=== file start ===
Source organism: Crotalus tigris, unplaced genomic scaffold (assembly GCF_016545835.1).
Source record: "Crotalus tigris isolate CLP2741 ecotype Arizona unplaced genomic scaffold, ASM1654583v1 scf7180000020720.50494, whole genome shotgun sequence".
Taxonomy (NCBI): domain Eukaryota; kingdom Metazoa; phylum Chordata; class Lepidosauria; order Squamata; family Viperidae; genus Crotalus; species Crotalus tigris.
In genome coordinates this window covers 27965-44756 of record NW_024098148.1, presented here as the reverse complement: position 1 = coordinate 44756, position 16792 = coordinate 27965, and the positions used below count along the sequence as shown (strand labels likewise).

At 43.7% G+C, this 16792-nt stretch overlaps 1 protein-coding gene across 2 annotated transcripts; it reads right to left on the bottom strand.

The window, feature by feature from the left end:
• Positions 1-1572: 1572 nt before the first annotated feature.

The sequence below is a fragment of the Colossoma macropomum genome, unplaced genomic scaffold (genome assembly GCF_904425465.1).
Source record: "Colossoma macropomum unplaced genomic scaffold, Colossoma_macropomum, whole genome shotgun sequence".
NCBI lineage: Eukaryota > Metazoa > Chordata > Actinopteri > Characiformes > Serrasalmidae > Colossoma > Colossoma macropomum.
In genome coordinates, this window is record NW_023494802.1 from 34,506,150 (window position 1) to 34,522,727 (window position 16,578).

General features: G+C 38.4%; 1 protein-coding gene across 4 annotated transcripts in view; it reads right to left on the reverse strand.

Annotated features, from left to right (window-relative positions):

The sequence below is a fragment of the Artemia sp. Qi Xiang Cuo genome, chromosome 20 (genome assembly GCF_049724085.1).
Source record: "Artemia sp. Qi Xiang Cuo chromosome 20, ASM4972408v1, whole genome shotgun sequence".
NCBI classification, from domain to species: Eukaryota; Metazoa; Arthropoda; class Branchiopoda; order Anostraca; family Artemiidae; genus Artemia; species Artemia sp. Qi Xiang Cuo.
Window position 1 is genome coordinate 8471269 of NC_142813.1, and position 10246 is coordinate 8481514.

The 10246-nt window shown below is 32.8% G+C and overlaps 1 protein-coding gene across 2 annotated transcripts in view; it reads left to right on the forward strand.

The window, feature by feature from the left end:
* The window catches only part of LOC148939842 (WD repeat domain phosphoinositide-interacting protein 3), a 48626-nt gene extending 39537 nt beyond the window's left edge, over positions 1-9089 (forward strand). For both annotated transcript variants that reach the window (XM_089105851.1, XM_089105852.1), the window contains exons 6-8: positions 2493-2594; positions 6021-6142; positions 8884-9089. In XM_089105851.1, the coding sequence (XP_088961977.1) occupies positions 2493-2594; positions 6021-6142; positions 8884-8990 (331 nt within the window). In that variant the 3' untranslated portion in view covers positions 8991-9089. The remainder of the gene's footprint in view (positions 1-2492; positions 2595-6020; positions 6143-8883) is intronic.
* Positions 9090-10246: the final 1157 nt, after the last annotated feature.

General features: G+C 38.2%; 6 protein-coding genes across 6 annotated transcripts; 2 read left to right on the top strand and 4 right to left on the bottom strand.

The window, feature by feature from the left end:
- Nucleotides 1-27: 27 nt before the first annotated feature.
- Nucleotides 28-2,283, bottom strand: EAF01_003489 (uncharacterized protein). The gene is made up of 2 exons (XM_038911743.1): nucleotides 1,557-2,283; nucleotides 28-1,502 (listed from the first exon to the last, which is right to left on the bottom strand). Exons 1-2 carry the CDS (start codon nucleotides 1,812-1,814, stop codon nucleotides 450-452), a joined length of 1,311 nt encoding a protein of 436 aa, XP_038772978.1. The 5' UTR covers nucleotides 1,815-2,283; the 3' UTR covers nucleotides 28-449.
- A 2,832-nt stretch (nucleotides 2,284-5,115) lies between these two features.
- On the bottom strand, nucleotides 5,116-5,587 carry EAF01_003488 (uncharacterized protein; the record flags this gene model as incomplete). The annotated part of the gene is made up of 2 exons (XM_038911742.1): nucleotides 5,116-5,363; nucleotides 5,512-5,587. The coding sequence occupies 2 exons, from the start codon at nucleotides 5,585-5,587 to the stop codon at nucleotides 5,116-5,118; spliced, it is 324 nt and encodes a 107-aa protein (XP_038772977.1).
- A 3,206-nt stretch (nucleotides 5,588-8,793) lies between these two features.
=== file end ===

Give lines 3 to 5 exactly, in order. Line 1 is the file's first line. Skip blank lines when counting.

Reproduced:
Taxonomy (NCBI): domain Eukaryota; kingdom Metazoa; phylum Chordata; class Lepidosauria; order Squamata; family Viperidae; genus Crotalus; species Crotalus tigris.
In genome coordinates this window covers 27965-44756 of record NW_024098148.1, presented here as the reverse complement: position 1 = coordinate 44756, position 16792 = coordinate 27965, and the positions used below count along the sequence as shown (strand labels likewise).

At 43.7% G+C, this 16792-nt stretch overlaps 1 protein-coding gene across 2 annotated transcripts; it reads right to left on the bottom strand.